…Why would anyone believe the data they voluntarily provide on social media will be PRIVATE…???

…Why would anyone believe the data they voluntarily provide on social media will be PRIVATE…???

Facebook’s Latest Data Breach Reveals Silicon Valley’s Fortunes Are Built on Pilfering Privacy

By Steven Rosenfeld, AlterNet

Facebook has the keys to our personal lives. And that’s just the beginning of the end of our privacy. READ MORE»

What Mark Zuckerberg Said Years Ago About Facebook Could Haunt Him Amid the Cambridge Analytica Scandal …The leaked instant messages show a darker side of Zuckerberg.

By Mehreen Kasana / AlterNetA 2010 New Yorker profile of Facebook CEO Mark Zuckerberg may haunt him now amid Cambridge Analytica news. The profile, written by Jose Antonio Vargas, details a leaked exchange between the Facebook creator and a friend who wasn’t identified.

The chat log was first leaked to the technology website Silicon Alley Insider and depicted instant messages from Zuckerberg in which he brags to an unnamed friend about having unfettered access to the data of any Harvard student he wanted. When the friend asks Zuckerberg how he gained such access, the social network creator mocked people’s supposed naivete.

"Yeah, so if you ever need [information] about anyone at Harvard, just ask," Zuckerberg said to his friend. He added, "I have 4,000 emails, pictures, addresses, [and] SNS." The friend sounds surprised, and asks, "What? How’d you manage that one?" Zuckerberg replied, "People just submitted it. I don’t know why. They trust me. Dumb f***s."

Zuckerberg, who never disputed the tasteless conversation, later said he “absolutely” regretted the chat.

Zuckerberg’s insensitive remarks could cause him even more legal and social trouble as recent reports point to accusations of data harvesting and manipulation by Cambridge Analytica. For about a year, the United Kingdom-based data analytics consulting firm has gained notoriety as some allege it played a role in both Donald Trump’s victory in the United States and the United Kingdom’s Brexit campaign.

Now, both companies are under more global fury after former Cambridge Analytica employee Christopher Wylie blew the whistle on the company and accused Facebook of allowing Cambridge Analytica to harvest around 50 million users’ personal data through personality quizzes. Both Cambridge Analytica and Facebook deny any misconduct.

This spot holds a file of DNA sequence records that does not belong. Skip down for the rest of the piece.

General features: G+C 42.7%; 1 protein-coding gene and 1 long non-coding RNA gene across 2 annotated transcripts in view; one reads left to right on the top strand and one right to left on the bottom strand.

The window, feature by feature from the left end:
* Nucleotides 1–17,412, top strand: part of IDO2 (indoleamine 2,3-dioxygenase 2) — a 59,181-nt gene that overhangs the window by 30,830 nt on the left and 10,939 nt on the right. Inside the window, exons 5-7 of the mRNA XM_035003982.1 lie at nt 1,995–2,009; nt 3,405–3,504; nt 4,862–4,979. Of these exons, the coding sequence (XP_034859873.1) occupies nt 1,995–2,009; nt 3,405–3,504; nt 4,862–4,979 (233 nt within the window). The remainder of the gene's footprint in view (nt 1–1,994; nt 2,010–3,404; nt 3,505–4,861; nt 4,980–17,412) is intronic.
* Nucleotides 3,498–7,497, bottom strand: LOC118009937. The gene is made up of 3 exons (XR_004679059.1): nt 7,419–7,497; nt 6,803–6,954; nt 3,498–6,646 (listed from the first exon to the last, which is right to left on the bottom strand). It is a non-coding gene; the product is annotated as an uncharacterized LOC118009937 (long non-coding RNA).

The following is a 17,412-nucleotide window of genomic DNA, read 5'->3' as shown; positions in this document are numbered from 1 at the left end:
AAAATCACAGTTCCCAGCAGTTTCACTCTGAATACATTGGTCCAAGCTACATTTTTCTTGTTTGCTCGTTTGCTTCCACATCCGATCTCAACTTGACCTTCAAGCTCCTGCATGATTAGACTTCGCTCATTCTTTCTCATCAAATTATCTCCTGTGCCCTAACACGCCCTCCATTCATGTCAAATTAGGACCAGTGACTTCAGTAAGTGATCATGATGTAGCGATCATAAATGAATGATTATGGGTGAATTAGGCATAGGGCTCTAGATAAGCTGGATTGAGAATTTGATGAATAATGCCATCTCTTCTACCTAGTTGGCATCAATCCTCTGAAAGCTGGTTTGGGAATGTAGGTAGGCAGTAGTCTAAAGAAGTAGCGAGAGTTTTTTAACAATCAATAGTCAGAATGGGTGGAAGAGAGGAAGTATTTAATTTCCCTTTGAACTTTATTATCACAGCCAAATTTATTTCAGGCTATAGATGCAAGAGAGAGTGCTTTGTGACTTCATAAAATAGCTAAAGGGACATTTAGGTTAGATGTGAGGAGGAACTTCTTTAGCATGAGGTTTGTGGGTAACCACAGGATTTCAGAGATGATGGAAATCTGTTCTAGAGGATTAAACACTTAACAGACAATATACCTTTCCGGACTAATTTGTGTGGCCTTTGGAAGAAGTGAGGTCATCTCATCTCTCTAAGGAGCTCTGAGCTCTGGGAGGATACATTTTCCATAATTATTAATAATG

Mehreen Kasana is a news writer for AlterNet. Previously, she worked as the front-page editor for the Huffington Post. Follow her on Twitter at


WHERE’S MARK ZUCKERBERG? The head of Facebook was conspicuously absent at the Tuesday meeting for company employees about the unfolding scandal there, but has been liking up a storm on Facebook. [HuffPost]

Lawmakers Want Zuckerberg To Explain Misuse Of Facebook Data​

Lawmakers in the U.S. and U.K. are demanding that Facebook CEO Mark Zuckerberg explain reports that 50 million users’ data was secretly used by political research firm Cambridge Analytica, which worked for President Donald Trump’s campaign.

“I think he should explain to the American people how this happened, how many people were hurt, and most importantly how they’re going to fix it,” Sen. Amy Klobuchar (D-Minn.) said on CNN Tuesday.

Sen. John Kennedy (R-La.), who signed a bipartisan letter with Klobuchar seeking a judiciary hearing with Zuckerberg and other media CEOs, expressed particular concern with the social media site’s handling of user data. Reports this week say Cambridge Analytica, hired by Trump’s presidential campaign, improperly collected personal data of millions of Facebook users without their knowledge.

Facebook’s “behavior lately has been kind of getting into the foothills of creepy,” Kennedy said on CNN.

Cambridge Analytica, data consultant for Trump campaign and others, suspends CEO amid federal probe of its use of Facebook data

The board released a statement saying the allegations against Alexander Nix “do not represent the values” of the firm.

By Michael Kranish and Tony Romm  •  Read more »


FTC opens investigation into Facebook after Cambridge Analytica scrapes millions of users’ personal information

The Federal Trade Commission probe — confirmed by a source familiar with the agency’s thinking and not authorized to speak on the record — marks the most substantial political and legal threat yet to Facebook as it grapples with the fallout from Cambridge Analytica and its controversial tactics. And it could result in the U.S. government slapping Facebook with a fine that might reach into millions, if not billions, of dollars.

By Tony Romm and Craig Timberg  •  Read more »


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